In the final of the 1976 European Championship he kicked the penalty that gave the then Czechoslovakia the title. It stung her. Since then that play bears his name. He just recovered from coronavirus.
Sepp Maier, huge German goalkeeper, still can’t believe it now. More than four decades passed. And that goal – a penalty, decisive – is still beating. “It bit her a la Panenka”, it is said even now.
It is audacity. Final of the 1976 Eurocup. Belgrade, Red Star stadium. The match between the Czechoslovaks and the Germans had ended in a draw at two goals until the extension. It was the first final of the local residents against the giant who was defending the title.
And the guy, who is 71 years old today, went kicking at history and its people. Quiet, as if nothing happened around those 30,000 viewers. Or little else. Meek. Like a feline before attacking its prey.
It was. It stung her. Goal and title.
From that occasion, the play became imitation and even epic and magazine. And icon of daring. Like Sebastián Abreu in the 2010 World Cup in South Africa, with Uruguay’s shirt against Ghana in the quarterfinals.
And now, more than 40 years later, there is no shortage of a weekend in which a footballer in a league in the world pays tribute to him and arouses admiration for his daring photocopied of the original Panenka. Or even a taunt and a place in the blooper ranking if the archer guesses the intention.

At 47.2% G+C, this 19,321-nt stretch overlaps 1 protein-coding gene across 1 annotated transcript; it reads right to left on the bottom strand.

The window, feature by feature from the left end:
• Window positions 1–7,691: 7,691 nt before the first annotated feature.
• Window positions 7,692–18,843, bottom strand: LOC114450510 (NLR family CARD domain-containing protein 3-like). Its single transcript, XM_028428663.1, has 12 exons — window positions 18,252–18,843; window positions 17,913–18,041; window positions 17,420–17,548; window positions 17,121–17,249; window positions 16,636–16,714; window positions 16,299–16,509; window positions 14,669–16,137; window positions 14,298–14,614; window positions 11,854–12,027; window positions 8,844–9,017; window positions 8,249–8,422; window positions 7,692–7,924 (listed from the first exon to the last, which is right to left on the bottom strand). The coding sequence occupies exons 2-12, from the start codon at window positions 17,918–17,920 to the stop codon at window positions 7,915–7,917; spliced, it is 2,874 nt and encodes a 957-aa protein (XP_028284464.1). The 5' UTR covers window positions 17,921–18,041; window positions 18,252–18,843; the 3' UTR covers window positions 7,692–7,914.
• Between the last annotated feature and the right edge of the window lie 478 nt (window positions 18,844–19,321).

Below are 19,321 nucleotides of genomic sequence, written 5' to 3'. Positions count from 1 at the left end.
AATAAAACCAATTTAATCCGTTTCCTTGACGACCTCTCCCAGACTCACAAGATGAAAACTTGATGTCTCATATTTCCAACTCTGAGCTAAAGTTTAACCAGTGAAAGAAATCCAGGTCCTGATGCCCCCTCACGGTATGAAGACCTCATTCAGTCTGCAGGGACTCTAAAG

Panenka had a hard time these days when much of humanity is having a hard time. The pandemic had him isolated and hospitalized. Just this Wednesday he was discharged from a hospital in Prague after catching the coronavirus.
“I received my father in the hospital this morning and took him home,” the former footballer’s son, Tomas Panenka, told the website of the Bohemians, the Prague club where the midfielder played and of which he is honorary president.
Tomas Panenka added that the latest Covid-19 tests carried out on his father were negative but clarified that “he still has pneumonia.”
Likewise, he added, “The doctors say you don’t need to stay in the hospital”, reported the Italian agency ANSA.
In addition to playing for his country’s national team between 1973 and 1982, Panenka achieved fame and glory thanks to his ability to hit free throws. And it should be said: also to his mustache, very typical of the 70s and 80s.
In 1980 he moved to Vienna to play for SK Rapid Vienna. During his tour of Austria, without knowing a word of German at the beginning, he received the help of his compatriot and also a footballer, Josef Kadraba.
His history in the world didn’t live up to the myth: participated in the World Cup in Spain in 1982. He made the only two goals for his team in the tournament, against Kuwait and against France.
Both were criminal. But those times it didn’t bite her.
The story had already been built six years earlier.